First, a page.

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State 'needs to be proactive' on teen drinking
Irish Examiner 14/11/2007

by Noel Baker

The Government needs to do more to tackle the issue of teenage drinking, with yesterday's Barnardo's poll showing that it is part of many young people's lives.

Barnardo's chief executive Fergus Finlay said some drinks which are aimed at young people should be banned. One section of the poll shows 18% of parents say they are aware their children are drinking alcohol, although the figure climbs to 34% for those with teenage children. The figures for drinking alcohol are ahead of those for smoking cigarettes and far ahead of other areas of concern such as cannabis use or sex.

The poll shows that the subject of alcohol consumption is the topic most discussed by young people with parents, at 80%. Second is smoking and the taking of other drugs, although having sex is discussed in 48% of cases. The poll also shows parents find it easier to discuss certain topics, such as sex, with girls.

This is so for every topic, and the poll also shows that parents are more likely to address issues such as drinking and sex when their children are in their later teens. Some of the opinions expressed in the poll seem contradictory. While 65% of parents have set rules on drinking alcohol and 64% of young people feel under-18s should not drink alcohol, 28% of parents think it is acceptable for young people to start drinking at 17 or younger.

More than two-thirds of parents believe alcohol advertising should be banned before 9pm, while 42% feel the drinks industry should pay for the cost of alcohol treatment.

Barnardo's director of advocacy, Norah Gibbons, said she backed the findings of the Strategic Task Force on Alcohol and its recommendations on lessening the impact of acohol on the lives of young people, but said the Government needed to be more proactive. "We do want them to recognise that it (alcohol) is not an ordinary commodity and that it is having ill effects in our communities," she said. Mr Finlay said: "It is an issue where Government needs to crack down in a variety of ways."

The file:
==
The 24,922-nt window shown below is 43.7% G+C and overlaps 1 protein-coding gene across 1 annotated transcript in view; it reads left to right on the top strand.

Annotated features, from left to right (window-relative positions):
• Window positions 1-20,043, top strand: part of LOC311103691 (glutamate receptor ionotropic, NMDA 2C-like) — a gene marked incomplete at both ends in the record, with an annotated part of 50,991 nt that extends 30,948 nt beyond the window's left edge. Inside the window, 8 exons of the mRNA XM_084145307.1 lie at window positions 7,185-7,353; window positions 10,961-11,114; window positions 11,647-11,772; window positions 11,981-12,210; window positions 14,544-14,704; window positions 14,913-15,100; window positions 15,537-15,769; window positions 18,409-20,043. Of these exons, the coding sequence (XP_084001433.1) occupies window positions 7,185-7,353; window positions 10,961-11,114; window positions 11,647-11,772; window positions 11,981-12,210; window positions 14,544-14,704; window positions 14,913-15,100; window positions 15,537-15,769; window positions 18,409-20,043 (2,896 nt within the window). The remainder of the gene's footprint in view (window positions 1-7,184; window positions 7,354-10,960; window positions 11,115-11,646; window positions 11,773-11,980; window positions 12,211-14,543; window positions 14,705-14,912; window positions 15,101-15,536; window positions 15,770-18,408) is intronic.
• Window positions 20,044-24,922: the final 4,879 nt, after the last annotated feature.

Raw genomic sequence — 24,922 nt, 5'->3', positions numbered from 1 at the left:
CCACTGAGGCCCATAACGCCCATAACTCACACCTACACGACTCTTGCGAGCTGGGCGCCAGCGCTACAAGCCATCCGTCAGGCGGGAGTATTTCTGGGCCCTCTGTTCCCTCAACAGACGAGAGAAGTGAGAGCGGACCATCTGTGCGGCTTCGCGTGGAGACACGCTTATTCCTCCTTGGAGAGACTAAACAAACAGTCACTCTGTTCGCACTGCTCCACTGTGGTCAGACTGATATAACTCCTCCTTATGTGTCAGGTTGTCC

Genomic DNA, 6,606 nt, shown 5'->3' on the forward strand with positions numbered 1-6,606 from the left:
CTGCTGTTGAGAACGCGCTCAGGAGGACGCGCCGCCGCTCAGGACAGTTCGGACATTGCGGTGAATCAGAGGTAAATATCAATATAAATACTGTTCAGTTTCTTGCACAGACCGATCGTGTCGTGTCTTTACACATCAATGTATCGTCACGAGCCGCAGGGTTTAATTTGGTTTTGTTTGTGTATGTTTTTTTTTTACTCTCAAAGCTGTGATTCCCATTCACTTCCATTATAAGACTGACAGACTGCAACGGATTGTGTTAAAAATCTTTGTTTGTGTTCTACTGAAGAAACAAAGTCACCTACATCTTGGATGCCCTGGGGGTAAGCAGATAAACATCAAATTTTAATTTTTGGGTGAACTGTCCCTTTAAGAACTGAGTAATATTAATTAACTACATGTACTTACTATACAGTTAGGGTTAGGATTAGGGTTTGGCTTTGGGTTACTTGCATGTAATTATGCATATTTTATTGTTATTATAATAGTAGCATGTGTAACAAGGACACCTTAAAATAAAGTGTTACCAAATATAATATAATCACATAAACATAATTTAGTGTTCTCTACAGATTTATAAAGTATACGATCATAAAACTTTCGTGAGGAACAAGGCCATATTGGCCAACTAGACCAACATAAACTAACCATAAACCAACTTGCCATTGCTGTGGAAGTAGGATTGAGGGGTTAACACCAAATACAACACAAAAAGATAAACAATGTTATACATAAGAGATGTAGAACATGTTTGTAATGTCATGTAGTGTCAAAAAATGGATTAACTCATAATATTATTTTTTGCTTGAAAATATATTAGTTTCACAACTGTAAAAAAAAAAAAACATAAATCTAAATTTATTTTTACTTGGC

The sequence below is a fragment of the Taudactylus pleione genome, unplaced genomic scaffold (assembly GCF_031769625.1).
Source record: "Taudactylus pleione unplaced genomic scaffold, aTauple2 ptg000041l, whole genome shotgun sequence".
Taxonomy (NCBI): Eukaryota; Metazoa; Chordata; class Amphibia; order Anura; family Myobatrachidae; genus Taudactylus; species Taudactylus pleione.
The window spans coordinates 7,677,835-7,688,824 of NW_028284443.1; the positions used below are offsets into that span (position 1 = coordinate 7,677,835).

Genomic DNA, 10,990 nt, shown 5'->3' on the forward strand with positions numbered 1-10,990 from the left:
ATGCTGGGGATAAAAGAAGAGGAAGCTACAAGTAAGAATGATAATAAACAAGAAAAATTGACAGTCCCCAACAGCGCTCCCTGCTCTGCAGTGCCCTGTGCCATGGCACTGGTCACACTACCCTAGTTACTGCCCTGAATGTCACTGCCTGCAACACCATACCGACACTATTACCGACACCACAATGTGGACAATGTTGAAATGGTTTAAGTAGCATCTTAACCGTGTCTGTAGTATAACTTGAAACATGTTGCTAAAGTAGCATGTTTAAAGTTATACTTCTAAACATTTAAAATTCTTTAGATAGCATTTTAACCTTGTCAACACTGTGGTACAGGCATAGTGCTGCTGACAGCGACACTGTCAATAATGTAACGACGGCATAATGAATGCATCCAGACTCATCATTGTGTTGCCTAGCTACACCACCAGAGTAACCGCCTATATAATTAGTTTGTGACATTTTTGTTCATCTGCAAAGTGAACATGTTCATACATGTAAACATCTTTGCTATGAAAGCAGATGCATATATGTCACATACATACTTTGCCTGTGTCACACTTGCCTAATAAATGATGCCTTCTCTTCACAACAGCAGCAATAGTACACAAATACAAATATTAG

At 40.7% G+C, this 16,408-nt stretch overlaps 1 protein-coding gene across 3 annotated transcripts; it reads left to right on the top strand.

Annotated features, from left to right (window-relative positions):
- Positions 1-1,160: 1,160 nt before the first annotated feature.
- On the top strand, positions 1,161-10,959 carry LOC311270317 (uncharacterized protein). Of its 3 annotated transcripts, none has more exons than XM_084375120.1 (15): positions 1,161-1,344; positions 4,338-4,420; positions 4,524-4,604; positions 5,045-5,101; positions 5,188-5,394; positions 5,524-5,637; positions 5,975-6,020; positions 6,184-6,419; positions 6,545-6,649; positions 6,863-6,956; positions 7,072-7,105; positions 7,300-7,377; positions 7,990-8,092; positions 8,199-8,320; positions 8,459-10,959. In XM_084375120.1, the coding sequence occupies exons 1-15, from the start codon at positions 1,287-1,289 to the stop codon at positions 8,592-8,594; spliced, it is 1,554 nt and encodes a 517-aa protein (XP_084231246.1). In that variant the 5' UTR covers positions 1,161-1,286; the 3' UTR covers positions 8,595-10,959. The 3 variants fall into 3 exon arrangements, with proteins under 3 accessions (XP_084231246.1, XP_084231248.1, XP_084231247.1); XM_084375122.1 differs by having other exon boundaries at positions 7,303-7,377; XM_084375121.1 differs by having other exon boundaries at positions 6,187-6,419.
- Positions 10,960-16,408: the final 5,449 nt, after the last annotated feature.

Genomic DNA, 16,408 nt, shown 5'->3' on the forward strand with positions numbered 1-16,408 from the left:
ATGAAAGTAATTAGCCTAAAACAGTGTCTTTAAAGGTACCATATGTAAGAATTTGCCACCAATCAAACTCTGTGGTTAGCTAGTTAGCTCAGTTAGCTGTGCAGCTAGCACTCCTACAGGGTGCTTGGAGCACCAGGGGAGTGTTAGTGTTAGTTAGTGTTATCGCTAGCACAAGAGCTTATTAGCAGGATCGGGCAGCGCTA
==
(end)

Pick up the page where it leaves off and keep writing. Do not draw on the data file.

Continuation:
He referred to one drink known as a "rainbow", in which three shots of Aftershock are downed in one which is comparable to a triple gin.

"I can't think of a single good reason why Aftershock should be on the market. It's not a drink that's designed for adults, for moderate drinkers, it is designed for young girls."

The launch of the data yesterday coincided with a new initiative from the Irish Catholic Bishops' Conference. At the launch of the conference's Lenten Pastoral letter, Alcohol: The Challenge of Moderation, Bishop Eamonn Walsh, vice-chairman of the Irish Bishop's Drug and Alcohol Initiative, said a DVD for schools has been developed, based on its theme and aimed at senior cycle secondary school pupils. It includes true-life stories and commentary from young people.